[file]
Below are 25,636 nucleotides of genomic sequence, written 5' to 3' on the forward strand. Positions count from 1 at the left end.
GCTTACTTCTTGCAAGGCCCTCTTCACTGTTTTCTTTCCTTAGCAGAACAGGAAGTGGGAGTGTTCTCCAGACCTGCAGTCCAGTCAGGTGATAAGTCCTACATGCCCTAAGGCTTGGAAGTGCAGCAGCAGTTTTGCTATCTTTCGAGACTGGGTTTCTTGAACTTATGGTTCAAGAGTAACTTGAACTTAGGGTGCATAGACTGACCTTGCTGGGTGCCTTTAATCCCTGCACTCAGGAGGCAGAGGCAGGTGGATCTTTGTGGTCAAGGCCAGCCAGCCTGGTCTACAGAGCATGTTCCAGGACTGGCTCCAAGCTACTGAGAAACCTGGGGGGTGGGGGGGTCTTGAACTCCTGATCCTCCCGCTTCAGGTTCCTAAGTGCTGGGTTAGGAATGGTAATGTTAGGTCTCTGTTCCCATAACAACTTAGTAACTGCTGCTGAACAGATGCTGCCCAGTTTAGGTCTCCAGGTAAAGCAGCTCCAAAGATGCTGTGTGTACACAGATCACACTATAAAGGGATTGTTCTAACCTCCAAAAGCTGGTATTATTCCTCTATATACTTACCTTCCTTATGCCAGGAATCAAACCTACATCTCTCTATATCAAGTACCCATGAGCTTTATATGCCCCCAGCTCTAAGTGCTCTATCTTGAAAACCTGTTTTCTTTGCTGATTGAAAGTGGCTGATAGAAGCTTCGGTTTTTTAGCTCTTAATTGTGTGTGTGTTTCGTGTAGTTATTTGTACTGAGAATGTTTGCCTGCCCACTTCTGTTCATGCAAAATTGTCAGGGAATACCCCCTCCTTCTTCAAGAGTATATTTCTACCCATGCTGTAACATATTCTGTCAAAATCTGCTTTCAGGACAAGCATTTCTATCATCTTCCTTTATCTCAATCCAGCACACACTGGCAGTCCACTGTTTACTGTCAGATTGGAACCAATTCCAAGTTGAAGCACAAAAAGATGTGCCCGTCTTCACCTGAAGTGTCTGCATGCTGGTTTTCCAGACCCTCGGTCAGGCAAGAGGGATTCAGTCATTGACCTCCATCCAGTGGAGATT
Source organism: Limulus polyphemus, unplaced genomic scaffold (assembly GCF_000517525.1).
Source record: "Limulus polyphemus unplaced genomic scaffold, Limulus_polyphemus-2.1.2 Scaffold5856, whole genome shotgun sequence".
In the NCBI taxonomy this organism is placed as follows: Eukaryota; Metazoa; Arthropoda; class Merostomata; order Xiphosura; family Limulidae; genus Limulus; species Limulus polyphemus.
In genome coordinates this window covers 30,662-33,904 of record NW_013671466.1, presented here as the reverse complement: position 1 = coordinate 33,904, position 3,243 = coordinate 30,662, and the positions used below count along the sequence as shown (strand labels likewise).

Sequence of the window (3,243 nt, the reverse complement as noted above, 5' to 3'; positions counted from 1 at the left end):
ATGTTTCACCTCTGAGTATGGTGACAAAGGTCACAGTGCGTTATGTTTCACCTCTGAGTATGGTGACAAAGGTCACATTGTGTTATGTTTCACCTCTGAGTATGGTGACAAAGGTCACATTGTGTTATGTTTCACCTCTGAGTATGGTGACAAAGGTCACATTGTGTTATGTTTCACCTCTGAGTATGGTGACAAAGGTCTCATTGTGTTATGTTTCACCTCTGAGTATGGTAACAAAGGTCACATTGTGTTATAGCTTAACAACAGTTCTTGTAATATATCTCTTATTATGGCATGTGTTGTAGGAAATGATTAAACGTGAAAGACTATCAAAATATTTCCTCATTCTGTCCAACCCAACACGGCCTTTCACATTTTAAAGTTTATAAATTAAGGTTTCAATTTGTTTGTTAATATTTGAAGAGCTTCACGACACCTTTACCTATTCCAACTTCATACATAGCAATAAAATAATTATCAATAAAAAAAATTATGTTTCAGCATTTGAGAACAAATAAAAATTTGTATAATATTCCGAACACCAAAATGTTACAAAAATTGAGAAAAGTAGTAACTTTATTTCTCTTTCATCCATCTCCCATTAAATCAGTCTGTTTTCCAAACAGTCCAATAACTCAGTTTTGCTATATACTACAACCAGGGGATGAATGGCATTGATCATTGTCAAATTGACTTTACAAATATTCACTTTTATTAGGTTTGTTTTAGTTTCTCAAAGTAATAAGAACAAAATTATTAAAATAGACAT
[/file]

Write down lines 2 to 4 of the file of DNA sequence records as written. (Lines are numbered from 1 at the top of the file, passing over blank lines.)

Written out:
GCTTACTTCTTGCAAGGCCCTCTTCACTGTTTTCTTTCCTTAGCAGAACAGGAAGTGGGAGTGTTCTCCAGACCTGCAGTCCAGTCAGGTGATAAGTCCTACATGCCCTAAGGCTTGGAAGTGCAGCAGCAGTTTTGCTATCTTTCGAGACTGGGTTTCTTGAACTTATGGTTCAAGAGTAACTTGAACTTAGGGTGCATAGACTGACCTTGCTGGGTGCCTTTAATCCCTGCACTCAGGAGGCAGAGGCAGGTGGATCTTTGTGGTCAAGGCCAGCCAGCCTGGTCTACAGAGCATGTTCCAGGACTGGCTCCAAGCTACTGAGAAACCTGGGGGGTGGGGGGGTCTTGAACTCCTGATCCTCCCGCTTCAGGTTCCTAAGTGCTGGGTTAGGAATGGTAATGTTAGGTCTCTGTTCCCATAACAACTTAGTAACTGCTGCTGAACAGATGCTGCCCAGTTTAGGTCTCCAGGTAAAGCAGCTCCAAAGATGCTGTGTGTACACAGATCACACTATAAAGGGATTGTTCTAACCTCCAAAAGCTGGTATTATTCCTCTATATACTTACCTTCCTTATGCCAGGAATCAAACCTACATCTCTCTATATCAAGTACCCATGAGCTTTATATGCCCCCAGCTCTAAGTGCTCTATCTTGAAAACCTGTTTTCTTTGCTGATTGAAAGTGGCTGATAGAAGCTTCGGTTTTTTAGCTCTTAATTGTGTGTGTGTTTCGTGTAGTTATTTGTACTGAGAATGTTTGCCTGCCCACTTCTGTTCATGCAAAATTGTCAGGGAATACCCCCTCCTTCTTCAAGAGTATATTTCTACCCATGCTGTAACATATTCTGTCAAAATCTGCTTTCAGGACAAGCATTTCTATCATCTTCCTTTATCTCAATCCAGCACACACTGGCAGTCCACTGTTTACTGTCAGATTGGAACCAATTCCAAGTTGAAGCACAAAAAGATGTGCCCGTCTTCACCTGAAGTGTCTGCATGCTGGTTTTCCAGACCCTCGGTCAGGCAAGAGGGATTCAGTCATTGACCTCCATCCAGTGGAGATT
Source organism: Limulus polyphemus, unplaced genomic scaffold (assembly GCF_000517525.1).
Source record: "Limulus polyphemus unplaced genomic scaffold, Limulus_polyphemus-2.1.2 Scaffold5856, whole genome shotgun sequence".